COVID-19 has changed our world and at least 10% of those who become ill may have long term effects. These “long haulers” have many similar symptoms to ME/CFS and FM patients. It is critical for BHC to join the assessment, treatment, and education of these patients along with our core work with ME/CFS and FM.
Long COVID is a post-viral illness that can inform research about ME/CFS and FM and may lead to diagnostic biomarkers and effective treatments. As evident in ME/CFS and FM populations, early disease intervention can greatly impact long-term patient outcomes. Early treatment can mitigate decline into long-term chronic illness.
The suffering of Long COVID patients presents a unique and rare opportunity to study the short- and long-term consequences of viral illness. The pandemic has resulted in high public awareness and a commitment of federal funding that we never thought possible for post-viral syndromes. The knowledge BHC gains by studying and treating Long COVID will improve our ability to inform medical providers about management of post-viral syndromes, ME/CFS and FM, and thus achieve our mission of training medical providers to recognize the entire illness spectrum.
BHC’s commitment to drive research, improve clinical care, and transform health education on behalf of people with ME/CFS and FM remains unwavering. It is because of this commitment that we are beginning to evaluate and treat a limited number of Long COVID patients in our clinic. BHC has hired two clinical providers and three medical assistants to make this possible.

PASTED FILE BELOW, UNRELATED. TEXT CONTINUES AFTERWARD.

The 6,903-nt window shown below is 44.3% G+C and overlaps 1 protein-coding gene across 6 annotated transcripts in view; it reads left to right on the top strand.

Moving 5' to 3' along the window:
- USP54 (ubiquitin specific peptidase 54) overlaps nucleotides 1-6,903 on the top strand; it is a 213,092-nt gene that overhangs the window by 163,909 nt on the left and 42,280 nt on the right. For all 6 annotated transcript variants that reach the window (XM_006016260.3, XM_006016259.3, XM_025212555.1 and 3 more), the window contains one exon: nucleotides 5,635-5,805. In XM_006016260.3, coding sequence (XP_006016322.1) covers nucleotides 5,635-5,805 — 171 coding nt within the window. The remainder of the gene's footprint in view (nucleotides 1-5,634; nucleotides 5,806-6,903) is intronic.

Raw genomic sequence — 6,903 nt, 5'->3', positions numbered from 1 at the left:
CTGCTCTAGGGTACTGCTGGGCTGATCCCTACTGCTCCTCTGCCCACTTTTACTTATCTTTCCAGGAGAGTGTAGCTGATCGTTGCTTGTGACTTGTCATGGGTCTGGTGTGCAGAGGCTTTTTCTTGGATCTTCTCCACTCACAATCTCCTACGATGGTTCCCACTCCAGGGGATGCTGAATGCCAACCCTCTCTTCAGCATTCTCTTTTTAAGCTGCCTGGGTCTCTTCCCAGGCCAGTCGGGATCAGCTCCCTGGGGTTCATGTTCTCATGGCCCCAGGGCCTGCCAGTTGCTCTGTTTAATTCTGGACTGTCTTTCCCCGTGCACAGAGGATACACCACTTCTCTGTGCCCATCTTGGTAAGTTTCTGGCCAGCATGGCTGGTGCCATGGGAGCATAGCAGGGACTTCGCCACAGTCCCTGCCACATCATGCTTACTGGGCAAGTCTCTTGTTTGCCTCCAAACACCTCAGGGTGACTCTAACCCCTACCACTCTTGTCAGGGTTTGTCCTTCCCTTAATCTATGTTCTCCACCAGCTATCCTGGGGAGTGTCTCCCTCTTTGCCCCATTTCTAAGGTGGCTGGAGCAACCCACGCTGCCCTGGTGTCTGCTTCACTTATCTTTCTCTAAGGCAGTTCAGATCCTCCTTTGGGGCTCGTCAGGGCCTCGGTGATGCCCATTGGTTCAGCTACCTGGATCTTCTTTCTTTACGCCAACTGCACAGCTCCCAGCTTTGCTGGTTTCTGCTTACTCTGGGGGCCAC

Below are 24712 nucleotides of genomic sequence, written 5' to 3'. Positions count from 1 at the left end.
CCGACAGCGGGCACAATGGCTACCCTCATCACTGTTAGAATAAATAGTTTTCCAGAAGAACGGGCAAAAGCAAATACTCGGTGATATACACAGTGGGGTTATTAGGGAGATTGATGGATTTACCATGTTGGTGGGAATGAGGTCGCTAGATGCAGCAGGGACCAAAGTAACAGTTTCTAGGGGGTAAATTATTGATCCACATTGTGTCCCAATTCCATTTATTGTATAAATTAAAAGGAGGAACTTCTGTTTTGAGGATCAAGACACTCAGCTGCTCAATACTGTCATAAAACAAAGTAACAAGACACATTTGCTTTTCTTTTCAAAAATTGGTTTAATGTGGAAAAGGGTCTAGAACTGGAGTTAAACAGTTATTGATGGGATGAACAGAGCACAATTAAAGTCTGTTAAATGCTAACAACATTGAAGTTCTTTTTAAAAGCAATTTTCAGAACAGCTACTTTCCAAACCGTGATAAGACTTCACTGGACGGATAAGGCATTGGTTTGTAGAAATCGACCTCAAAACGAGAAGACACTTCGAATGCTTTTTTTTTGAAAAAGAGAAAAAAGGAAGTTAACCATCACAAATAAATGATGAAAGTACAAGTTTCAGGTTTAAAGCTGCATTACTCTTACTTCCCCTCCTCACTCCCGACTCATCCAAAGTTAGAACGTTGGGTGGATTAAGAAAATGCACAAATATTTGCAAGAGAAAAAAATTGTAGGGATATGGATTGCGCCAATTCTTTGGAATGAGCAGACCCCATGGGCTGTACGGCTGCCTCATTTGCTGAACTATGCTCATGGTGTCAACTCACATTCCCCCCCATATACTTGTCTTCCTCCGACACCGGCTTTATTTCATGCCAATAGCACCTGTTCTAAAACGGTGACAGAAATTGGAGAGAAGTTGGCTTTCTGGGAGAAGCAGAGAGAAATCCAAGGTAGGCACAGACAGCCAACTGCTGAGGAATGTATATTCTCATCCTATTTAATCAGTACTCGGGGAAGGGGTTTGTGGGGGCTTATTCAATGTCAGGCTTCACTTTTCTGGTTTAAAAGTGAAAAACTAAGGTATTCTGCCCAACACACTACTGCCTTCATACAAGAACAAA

Our plan is for these new providers to become ME/CFS and FM experts as well. We also intend to enroll a cohort of Long COVID subjects alongside ME/CFS and Healthy Controls in our NIH-funded research protocols as funding becomes available. In addition, BHC research staff are enrolling interested subjects who have had COVID-19 in our longstanding biomarker discovery protocol. This IRB-approved study allows us to collect information and samples to collaborate with other scientists.
Now is a time to be cautiously optimistic that access to care will gradually become possible for all suffering with ME/CFS, FM and related conditions.